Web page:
Business & Real Estate

Bah humbug: Holiday hangover of rising credit card debt, store closings

Credit analysts say consumer credit delinquencies are rising in 2018, a year when interest rates also are expected to climb. “Simply put, there's only so much credit card debt Americans can absorb without it causing real problems,” said one analyst. In this March 5, 2012, file photo, consumer credit cards are posed in North Andover, Mass.
Credit analysts say consumer credit delinquencies are rising in 2018, a year when interest rates also are expected to climb. “Simply put, there's only so much credit card debt Americans can absorb without it causing real problems,” said one analyst. In this March 5, 2012, file photo, consumer credit cards are posed in North Andover, Mass. AP

The check has arrived for what retail experts and economists have called a fairly prosperous holiday shopping season, when consumers opened their wallets and spent liberally.

Alas, the post-holiday hangover has been peppered with bad news.

Despite year-over-year improvements in consumer spending at its stores, Macy’s opened January with an announcement that it will implement 11 store closings in 2018, four of them in California.

Old-school retail heavyweights Sears and Kmart also started the new year with store-closing announcements: 64 Kmarts nationwide (five in California) and 39 Sears stores (six in California).

“This has been the pattern for a few years: brick-and-mortar retail store closings at the end of the holidays,” said Peter Schaub, a New York-based branding and marketing expert. “In the current environment of increased online consumer shopping – especially during the holidays – it’s a pattern I think you can expect to repeat itself for years until the mix of online (sites) and brick-and-mortar stores reaches some kind of ideal balance.”

Another pattern, less surprising, was the spike in seasonal jobs, followed by an equally dramatic employment plunge once the holiday shopping season was wrapping up.

The National Retail Federation said earlier this month that retail industry employment nationwide decreased by 20,200 jobs from November to December, offsetting the surge of 20,500 jobs reported from October to November.

For some retail analysts, the wild swings in seasonal employment and post-holiday season store closures are business as usual.

“Retail has always been the Wild West, with constant store fluctuations and seasonal hiring spikes dating back to the 1950s,” said Bay Area consultant Jennifer Ryan. “I think it’s more noticeable now because of the shifts that have occurred in online retail.”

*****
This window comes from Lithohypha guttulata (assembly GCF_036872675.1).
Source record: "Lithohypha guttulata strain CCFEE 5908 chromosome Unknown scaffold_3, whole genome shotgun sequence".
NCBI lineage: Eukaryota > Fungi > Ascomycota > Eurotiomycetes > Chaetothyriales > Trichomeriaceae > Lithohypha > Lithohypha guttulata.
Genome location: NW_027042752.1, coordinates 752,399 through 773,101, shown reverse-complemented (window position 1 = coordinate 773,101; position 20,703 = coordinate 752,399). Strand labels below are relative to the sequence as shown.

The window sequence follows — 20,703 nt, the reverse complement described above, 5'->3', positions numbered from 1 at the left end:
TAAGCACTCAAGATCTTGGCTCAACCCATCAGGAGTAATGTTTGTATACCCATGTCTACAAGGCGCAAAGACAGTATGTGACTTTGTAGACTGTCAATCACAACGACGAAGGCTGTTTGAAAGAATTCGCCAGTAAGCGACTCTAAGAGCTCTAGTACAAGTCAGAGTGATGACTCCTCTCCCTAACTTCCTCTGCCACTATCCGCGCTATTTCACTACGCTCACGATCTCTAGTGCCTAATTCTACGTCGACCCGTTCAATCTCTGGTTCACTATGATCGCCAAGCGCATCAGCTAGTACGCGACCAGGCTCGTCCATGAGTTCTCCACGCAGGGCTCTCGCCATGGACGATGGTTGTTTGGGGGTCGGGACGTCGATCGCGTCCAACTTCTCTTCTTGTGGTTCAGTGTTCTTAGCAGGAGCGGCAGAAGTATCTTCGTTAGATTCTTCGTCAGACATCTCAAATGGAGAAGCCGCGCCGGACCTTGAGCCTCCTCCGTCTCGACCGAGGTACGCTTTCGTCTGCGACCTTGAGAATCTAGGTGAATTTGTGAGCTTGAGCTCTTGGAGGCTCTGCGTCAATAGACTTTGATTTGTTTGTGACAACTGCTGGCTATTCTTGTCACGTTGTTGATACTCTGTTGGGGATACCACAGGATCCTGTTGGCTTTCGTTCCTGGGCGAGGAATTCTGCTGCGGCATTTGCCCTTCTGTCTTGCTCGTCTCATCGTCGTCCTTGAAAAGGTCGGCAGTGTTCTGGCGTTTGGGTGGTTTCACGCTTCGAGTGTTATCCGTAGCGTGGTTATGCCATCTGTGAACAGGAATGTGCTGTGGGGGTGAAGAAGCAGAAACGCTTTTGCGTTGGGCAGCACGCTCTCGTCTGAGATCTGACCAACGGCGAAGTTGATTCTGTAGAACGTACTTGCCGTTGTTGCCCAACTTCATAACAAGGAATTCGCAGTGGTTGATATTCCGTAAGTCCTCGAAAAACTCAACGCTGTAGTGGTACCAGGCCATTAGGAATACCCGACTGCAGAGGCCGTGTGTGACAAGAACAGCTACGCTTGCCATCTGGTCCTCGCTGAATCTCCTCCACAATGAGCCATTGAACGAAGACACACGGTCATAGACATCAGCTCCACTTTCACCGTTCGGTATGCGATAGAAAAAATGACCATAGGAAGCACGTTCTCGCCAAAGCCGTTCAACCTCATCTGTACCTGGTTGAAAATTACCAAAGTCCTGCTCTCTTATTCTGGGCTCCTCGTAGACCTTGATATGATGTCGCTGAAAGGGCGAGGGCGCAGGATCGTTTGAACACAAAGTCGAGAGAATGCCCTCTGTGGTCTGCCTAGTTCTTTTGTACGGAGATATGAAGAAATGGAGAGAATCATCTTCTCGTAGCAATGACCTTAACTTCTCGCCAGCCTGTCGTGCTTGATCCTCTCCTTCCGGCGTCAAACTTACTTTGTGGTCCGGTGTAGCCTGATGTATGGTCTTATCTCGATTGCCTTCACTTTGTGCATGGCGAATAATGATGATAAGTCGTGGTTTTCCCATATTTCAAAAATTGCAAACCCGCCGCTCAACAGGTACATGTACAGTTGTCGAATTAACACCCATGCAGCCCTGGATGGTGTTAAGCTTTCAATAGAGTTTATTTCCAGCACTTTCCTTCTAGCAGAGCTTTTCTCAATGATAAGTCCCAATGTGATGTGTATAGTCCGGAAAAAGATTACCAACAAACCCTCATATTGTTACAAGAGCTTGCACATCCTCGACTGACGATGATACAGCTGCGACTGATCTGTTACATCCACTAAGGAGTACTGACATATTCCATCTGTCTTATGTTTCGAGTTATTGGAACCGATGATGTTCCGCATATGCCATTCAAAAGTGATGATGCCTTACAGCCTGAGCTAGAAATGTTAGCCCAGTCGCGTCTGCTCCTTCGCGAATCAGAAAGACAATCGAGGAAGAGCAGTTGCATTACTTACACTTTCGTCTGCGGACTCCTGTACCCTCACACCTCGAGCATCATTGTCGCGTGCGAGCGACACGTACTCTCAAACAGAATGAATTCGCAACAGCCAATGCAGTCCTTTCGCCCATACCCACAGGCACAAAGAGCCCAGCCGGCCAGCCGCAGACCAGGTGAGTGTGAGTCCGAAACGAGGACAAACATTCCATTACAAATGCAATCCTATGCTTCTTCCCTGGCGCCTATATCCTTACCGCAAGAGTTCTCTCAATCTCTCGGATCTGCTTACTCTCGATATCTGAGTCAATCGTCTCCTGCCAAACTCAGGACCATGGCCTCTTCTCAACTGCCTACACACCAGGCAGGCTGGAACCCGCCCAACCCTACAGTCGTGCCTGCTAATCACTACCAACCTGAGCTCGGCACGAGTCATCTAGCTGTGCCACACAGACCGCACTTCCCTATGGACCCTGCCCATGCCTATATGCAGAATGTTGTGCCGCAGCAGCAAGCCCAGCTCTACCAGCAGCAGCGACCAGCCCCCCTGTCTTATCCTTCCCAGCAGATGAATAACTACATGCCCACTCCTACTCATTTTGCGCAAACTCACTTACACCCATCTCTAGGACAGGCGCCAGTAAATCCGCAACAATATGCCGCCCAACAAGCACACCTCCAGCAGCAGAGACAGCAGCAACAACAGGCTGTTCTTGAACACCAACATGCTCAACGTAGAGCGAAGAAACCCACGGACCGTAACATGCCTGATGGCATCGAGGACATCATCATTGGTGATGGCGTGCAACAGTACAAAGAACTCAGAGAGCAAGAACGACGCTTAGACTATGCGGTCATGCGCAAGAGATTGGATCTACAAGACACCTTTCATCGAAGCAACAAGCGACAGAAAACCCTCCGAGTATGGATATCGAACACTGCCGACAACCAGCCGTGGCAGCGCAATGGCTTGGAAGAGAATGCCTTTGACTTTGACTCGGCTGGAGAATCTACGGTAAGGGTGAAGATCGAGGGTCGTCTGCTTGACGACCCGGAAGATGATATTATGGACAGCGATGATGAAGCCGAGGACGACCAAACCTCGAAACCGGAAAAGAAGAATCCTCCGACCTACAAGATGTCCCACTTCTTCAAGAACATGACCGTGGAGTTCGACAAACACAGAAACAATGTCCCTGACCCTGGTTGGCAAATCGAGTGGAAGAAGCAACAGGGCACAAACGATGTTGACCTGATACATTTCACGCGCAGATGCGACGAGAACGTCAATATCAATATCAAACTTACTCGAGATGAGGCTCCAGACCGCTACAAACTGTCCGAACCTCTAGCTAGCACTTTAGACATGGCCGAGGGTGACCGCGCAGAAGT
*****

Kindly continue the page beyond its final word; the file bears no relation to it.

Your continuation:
Other analysts are more alarmed, for reasons that go beyond seasonal hiring and the sorting out of brick-and-mortar stores. Some wonder how much more debt U.S. consumers can amass.

Statistics released last week by the Federal Reserve showed U.S. credit card debt hitting an all-time high of $1.02 trillion in November, the traditional starting month for holiday shopping.

“This record should serve as a wake-up call to American consumers to make 2018 the year they get their credit card debt under control. It’s especially important because we expect interest rates to keep rising this year, which means that your debt will only grow faster and faster unless you take action,” said Matt Schulz, senior industry analyst at CreditCards.com, the credit card information site based in Austin, Texas.

Schulz added: “Simply put, there’s only so much credit card debt Americans can absorb without it causing real problems. Right now, delinquencies are still fairly low, but they’re climbing. A mix of increased card debt and higher interest rates means that climb will probably accelerate in 2018. That could mean big trouble for many Americans.”

The Federal Reserve also reported that U.S. consumers ran up nearly $28 billion in new debt in November. That includes not only credit cards, but student, auto and other kinds of loans. It does not include home mortgages and home equity loans.

Total U.S. debt for November came in at $3.83 trillion, which some called a sign of confidence in the economy but others considered a red flag for some U.S. households overextending their finances.

At Sacramento-area shopping malls, a random sampling of consumers seemed unconcerned about their holiday spending and debt.

“Yes, we did spend more this year, but we didn’t go overboard,” said Rebecca Gordon, a 40-year-old Sacramento homemaker looking for post-holiday deals at Arden Fair mall. “We’ll probably pay off what we spent by spring … and it was nice to share Christmas beyond our home.”

At Westfield Galleria at Roseville, 51-year-old Deb Smith was shopping with a group of Roseville friends and “wishing I could have taken advantage of some of these deals right before Christmas. I would have spent even more, and this year … we did spend a bundle.”

Other shoppers were more cautious.

“I already promised myself that I will not spend as much at Christmas this year (2018) as I did last year,” said Carmichael resident Pat Chamberlain, a 37-year-old restaurant worker shopping at Sunrise Mall in Citrus Heights. “I did kind of overdo it … I don’t think (retail stores) understand that you can only dip into that credit card so many times before you have to stop.”

Mark Glover: 916-321-1184, @markhglover

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